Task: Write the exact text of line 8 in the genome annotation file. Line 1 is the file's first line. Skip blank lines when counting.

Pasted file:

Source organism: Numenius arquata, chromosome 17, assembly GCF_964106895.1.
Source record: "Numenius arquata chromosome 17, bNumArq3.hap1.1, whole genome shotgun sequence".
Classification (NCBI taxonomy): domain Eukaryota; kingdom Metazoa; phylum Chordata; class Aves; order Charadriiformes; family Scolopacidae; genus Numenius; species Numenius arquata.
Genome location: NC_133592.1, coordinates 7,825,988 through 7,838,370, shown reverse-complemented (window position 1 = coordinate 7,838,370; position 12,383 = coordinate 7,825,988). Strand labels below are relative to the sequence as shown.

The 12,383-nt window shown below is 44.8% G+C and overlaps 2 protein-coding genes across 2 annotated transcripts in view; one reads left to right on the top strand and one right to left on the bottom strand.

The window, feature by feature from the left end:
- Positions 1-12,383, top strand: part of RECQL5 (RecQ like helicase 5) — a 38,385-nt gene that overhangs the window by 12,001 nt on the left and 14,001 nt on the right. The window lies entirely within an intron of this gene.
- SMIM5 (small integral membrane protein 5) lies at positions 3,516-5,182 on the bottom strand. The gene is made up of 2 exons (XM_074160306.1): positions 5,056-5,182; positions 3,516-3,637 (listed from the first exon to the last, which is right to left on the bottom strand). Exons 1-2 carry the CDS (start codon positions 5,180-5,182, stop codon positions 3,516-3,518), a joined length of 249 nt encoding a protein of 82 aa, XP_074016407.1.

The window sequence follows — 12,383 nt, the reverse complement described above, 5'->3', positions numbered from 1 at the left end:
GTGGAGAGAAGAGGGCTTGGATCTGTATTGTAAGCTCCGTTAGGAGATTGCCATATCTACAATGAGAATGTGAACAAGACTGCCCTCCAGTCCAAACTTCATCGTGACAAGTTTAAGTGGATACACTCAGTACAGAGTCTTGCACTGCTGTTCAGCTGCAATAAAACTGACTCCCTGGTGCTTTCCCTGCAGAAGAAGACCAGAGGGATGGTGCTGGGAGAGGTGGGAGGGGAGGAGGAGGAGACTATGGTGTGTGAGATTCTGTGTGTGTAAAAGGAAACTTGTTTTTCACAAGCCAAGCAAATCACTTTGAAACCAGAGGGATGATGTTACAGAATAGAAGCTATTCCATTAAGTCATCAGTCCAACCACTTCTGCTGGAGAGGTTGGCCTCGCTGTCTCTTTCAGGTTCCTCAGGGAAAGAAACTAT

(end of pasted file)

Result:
- SMIM5 (small integral membrane protein 5) lies at positions 3,516-5,182 on the bottom strand. The gene is made up of 2 exons (XM_074160306.1): positions 5,056-5,182; positions 3,516-3,637 (listed from the first exon to the last, which is right to left on the bottom strand). Exons 1-2 carry the CDS (start codon positions 5,180-5,182, stop codon positions 3,516-3,518), a joined length of 249 nt encoding a protein of 82 aa, XP_074016407.1.